I was talking to a woman who's recently been through a lot of physical health issues, and because the doctors aren't able to help her, she's doing a lot of her own research and has landed squarely in the alternative medicine space. If you've spent your whole life as a skeptic of the whole "alternative" vibe, you're going to feel a little disoriented when you're forced into it. She's determined to get better, but she doesn't have any of the big flashing lights she's used to with Western medicine like "this person's a quack", or "this will lead you down a path where only wierdos hang out." The point is that she's trying a whole bunch of different things, and just going with her gut, which I think is great. She's definitely being led by some of what she's reading into doing some inner exploration (we've talked about mindfulness a few times, and other painful circumstances are leading her to examine her life direction in another context). During one conversation, she threw her hands up in the air, and said, "I just want someone to tell me what to do!" Had I been present enough, I would have said, "you're doing it right. Keep going." I've been in the territory she has, and I know she'll get to where she's trying to go.
When I was at Part II this October, the 2nd installment of Enneagram teacher training, I was doing a breathing exercise that lasted 2.5 hours. It was all new to me, I had never heard of this kind of inner work before, and I was just going with the flow to see what came up. Everyone was supposed to have different experiences, so it's not like you could look over at your neighbor and guage what you were doing against them and calibrate your experience. The idea was that our body was supposed to know what we needed. So my experience was that I cried non-stop for the entire 2.5 hours. Loudly. Like a blubbering child, with screaming, drool and snot and fists pounding. Thank goodness they were playing loud music, so anyone who was making noise could be drowned out a bit. But after a couple hours I started to feel guilty, like I was interfering with the experience of my neighbors by being so loud, and really. Who needs to cry that much? I felt like the facilitators might think I'm being self-indulgent or that I'm being overly dramatic. So I kept crying (because I really was compelled to), but it was with a heavy guilt hanging around my neck. Finally, the main facilitator came up to me and held my hand and asked me how I was doing, then she said these words that completely cleared the air. "You're doing it right." How did she know I was all twisted up about that??! I've thought about that sentence so often since October, and I'm so appreciative of her going out of her way to say that.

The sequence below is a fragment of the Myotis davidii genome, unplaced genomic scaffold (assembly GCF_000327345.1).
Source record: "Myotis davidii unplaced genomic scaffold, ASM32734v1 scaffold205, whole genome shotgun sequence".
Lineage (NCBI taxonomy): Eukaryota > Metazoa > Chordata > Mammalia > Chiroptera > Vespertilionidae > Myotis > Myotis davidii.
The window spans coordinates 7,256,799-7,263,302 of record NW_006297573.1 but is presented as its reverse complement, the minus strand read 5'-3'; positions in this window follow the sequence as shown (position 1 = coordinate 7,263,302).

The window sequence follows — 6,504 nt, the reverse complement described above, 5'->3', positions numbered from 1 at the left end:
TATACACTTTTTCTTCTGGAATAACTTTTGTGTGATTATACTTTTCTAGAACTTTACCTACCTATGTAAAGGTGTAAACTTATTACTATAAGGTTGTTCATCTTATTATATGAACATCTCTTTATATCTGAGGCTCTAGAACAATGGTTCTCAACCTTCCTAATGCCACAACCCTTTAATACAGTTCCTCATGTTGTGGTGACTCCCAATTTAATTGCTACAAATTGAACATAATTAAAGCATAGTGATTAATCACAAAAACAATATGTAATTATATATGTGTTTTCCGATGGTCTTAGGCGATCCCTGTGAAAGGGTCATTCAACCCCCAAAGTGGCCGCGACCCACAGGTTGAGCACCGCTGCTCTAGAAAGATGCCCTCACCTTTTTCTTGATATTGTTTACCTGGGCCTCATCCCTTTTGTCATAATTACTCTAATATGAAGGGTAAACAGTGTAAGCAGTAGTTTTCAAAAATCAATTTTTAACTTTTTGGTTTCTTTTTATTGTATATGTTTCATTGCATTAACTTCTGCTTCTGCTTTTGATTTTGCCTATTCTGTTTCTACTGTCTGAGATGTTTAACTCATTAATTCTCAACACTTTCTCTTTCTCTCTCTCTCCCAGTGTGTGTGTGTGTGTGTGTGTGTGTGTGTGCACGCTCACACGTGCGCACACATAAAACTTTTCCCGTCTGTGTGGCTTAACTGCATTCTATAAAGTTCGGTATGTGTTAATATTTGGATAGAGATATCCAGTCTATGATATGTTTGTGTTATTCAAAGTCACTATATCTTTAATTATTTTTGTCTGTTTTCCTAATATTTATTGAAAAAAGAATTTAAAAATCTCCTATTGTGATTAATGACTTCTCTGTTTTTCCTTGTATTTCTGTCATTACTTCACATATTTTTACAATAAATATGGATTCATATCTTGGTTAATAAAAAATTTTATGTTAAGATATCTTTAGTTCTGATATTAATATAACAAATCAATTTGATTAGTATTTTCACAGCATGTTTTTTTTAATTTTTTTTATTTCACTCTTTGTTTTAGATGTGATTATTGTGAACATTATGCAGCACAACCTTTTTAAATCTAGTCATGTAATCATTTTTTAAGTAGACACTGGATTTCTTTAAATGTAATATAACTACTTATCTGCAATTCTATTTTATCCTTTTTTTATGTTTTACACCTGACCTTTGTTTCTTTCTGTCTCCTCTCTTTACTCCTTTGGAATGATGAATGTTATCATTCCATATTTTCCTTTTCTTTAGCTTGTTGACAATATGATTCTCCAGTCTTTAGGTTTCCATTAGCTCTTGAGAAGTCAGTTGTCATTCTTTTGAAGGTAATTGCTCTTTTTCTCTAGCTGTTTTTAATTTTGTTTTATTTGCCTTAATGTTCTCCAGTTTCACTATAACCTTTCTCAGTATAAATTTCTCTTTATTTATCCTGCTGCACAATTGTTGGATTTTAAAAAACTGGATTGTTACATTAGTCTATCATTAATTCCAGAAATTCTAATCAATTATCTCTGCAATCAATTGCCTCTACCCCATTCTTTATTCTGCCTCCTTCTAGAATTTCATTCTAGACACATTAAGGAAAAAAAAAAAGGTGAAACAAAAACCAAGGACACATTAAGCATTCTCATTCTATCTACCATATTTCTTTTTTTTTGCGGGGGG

Sometimes, though, the phrase can be frustrating. Last year I was feeling directionless in my personal work, like I was getting nowhere with my practice. So I asked my boyfriend- who lives in the U.S.- to describe my experience to a wise, trusted friend down there next time they got together, and to get back to me with what our friend said. My boyfriend reported back that "I was on the right track." Which was infuriating because I didn't see any benefit to what I was doing. I wanted MORE!! But just knowing that our friend knew the territory I was in, and told me to keep going was enough to help me eventually bust through the fog.
When the slings and arrows of life lead you into self-inquiry territory, it can be scary for a first-timer. If this is you, you need to know, by virtue of your open-mindedness to experiment, curiosity and digging for answers, you're doing it right.